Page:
The big shift online

his blog has some thoughts on notes from designing the shift from fully campus based learning to a blended approach for the start of the academic year in September 2020. Instead of being simply a backwards review I have posted as it is still relevant and contains challenges we face to move into the next academic year - either with or without covid-19 in attendance.

Please feel free to share:

This blog has some thoughts on notes from designing the shift from fully campus based learning to a blended approach for the start of the academic year in September 2020. Instead of being simply a backwards review I have posted as it is still relevant and contains challenges we face to move into the next academic year – either with or without covid-19 in attendance.

How to move forward -what is the blended learning mix of the future going to look like?

Looking through the notes I made over the past year I have picked out for this blog items on teaching with a blended approach and assessment.

Blended teaching

To start the semester I designed a blended learning template for our department. We had a timetable for each module, week by week showing what the topic was and which academic was leading each week. Then each week was a folder on our virtual learning environment (blackboard).In the folder the students should have a clear outline of the expectations on them. I produced a weekly planning guide for students, we added in the details of what they were expected to do – eg watch video lectures, complete online tests, read chapters of text books and so on.

We were encourage by the university to chunk our larger lectures into small 15 minute or so sections. This fits generally with what we know about how learning is best achieved. Many of us naturally broke our big sessions up anyway and interspersed some student activity into the sessions.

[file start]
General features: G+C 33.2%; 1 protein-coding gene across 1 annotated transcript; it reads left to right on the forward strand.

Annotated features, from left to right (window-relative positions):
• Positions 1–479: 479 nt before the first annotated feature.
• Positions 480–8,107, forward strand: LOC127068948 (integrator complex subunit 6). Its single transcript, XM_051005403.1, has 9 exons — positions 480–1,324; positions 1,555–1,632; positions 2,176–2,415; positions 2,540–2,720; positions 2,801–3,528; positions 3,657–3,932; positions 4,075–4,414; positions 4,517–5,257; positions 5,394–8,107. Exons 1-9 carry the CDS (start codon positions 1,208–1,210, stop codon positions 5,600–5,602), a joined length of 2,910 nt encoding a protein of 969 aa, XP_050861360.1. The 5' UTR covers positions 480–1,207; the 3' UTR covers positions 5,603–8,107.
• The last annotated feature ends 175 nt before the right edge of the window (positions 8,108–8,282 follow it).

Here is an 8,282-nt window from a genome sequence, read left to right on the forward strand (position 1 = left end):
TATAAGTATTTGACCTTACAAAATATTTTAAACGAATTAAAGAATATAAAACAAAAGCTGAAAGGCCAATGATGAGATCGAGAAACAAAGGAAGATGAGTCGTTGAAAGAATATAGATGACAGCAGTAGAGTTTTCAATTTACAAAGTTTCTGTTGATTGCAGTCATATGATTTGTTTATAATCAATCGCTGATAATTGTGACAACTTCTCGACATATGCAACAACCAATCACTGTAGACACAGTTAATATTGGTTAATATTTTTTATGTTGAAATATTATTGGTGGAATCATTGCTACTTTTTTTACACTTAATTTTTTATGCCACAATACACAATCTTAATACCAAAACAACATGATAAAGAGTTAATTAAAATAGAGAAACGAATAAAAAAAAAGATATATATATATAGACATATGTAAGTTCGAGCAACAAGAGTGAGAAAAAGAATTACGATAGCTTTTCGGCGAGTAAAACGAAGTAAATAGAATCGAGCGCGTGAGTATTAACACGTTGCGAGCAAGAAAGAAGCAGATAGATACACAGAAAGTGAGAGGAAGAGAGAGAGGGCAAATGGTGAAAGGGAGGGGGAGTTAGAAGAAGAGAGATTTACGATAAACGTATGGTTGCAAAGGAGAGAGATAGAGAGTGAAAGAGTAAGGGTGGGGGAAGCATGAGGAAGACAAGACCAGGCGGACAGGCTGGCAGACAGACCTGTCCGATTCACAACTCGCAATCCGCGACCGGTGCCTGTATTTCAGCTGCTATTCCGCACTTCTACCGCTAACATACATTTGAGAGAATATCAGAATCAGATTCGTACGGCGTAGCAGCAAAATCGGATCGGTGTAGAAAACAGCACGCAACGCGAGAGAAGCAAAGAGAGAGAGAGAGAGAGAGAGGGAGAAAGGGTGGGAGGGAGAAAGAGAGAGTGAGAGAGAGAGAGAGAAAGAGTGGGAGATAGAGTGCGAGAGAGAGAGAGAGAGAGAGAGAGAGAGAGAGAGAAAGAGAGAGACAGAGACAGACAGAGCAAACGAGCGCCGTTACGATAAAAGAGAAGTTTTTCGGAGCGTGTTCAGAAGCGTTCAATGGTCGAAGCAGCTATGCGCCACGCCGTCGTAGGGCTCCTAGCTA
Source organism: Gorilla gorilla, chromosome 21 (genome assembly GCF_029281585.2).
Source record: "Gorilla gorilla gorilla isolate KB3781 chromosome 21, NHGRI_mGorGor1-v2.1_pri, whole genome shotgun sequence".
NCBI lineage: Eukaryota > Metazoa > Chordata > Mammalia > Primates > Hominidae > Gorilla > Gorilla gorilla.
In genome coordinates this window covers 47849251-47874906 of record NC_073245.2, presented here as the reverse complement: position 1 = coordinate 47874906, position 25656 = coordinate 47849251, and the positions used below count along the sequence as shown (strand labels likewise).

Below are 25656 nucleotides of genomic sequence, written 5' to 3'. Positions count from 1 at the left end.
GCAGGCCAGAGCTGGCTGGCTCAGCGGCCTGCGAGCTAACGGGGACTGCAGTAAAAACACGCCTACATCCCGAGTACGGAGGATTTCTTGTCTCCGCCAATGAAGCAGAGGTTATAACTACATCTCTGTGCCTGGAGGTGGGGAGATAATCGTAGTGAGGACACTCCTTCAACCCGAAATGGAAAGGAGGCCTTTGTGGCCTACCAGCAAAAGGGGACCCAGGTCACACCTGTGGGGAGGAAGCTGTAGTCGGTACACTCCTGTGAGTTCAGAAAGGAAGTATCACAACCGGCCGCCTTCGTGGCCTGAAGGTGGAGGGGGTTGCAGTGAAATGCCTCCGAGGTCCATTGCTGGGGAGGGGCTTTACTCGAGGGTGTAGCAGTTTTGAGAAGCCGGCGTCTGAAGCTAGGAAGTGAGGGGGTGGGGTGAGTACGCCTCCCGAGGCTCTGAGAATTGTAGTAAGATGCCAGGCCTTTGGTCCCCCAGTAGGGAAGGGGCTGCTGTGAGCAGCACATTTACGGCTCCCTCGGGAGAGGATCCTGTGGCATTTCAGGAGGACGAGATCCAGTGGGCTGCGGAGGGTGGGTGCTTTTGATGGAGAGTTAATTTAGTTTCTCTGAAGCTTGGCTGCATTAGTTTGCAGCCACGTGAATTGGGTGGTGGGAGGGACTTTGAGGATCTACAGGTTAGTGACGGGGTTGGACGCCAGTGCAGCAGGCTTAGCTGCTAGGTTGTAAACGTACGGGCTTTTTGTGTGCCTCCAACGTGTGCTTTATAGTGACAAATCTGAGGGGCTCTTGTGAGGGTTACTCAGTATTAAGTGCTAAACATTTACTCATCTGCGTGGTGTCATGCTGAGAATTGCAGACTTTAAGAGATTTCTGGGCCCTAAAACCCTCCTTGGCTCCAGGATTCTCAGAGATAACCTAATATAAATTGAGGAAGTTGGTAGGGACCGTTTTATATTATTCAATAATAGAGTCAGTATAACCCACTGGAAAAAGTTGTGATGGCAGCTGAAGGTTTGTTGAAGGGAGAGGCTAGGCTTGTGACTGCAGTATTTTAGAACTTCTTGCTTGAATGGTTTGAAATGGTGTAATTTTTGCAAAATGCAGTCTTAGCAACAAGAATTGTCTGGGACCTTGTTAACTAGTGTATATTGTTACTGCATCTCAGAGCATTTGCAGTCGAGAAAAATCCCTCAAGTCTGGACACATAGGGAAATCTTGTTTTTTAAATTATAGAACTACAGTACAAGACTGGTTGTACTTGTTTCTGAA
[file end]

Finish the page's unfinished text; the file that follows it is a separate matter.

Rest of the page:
We encouraged module leaders to have a blend of asynchronous and synchronous sessions. In chemistry we asked for one hour per week of synchronous per module (first and second year, more for final years). The recorded was made available asynchronous then the synchronous used as tutorial or problem sessions or to help students who may not have fully understood all the material so far. This was designed to give a students control over the pace or their learning, also acknowledging that they may have other commitments and difficulties this year more than previously.

This approach has largely worked well and the student feedback largely positive. The sessions that help consolidate knowledge rather than a lecturer on transmit mode have been mentioned. Explicitly students have said they don’t want new material delivered in these sessions. Students appreciate knowing what they are expected to do each week, which is really hard to know without the regular access to academics that would occur if teaching was on campus.

Assessment

Our modules have a fairly consistent design for assessing students. The majority have two assessments – a piece of coursework and an end of module exam. Most of the coursework we use will be absolutely fine in a new environment of blended learning and online delivery. One of the major questions to answer was, and still is, how to deliver exams. Traditionally science in particular has quite a few exams, often at the end of the degree. This year they will be 24 hour open book exams, so much more thought is needed into the design of the paper. Exams can be used very well to cover content across the whole of the programme but also understanding and application of the ideas they have picked up during their degree. We are often asked about why we chose to keep exams when some programmes (non-science) have removed them, and without getting into big arguments about it we have to meet certain accreditation criteria from our professional bodies – for instance this quote from the Royal Society of Chemistry guidance: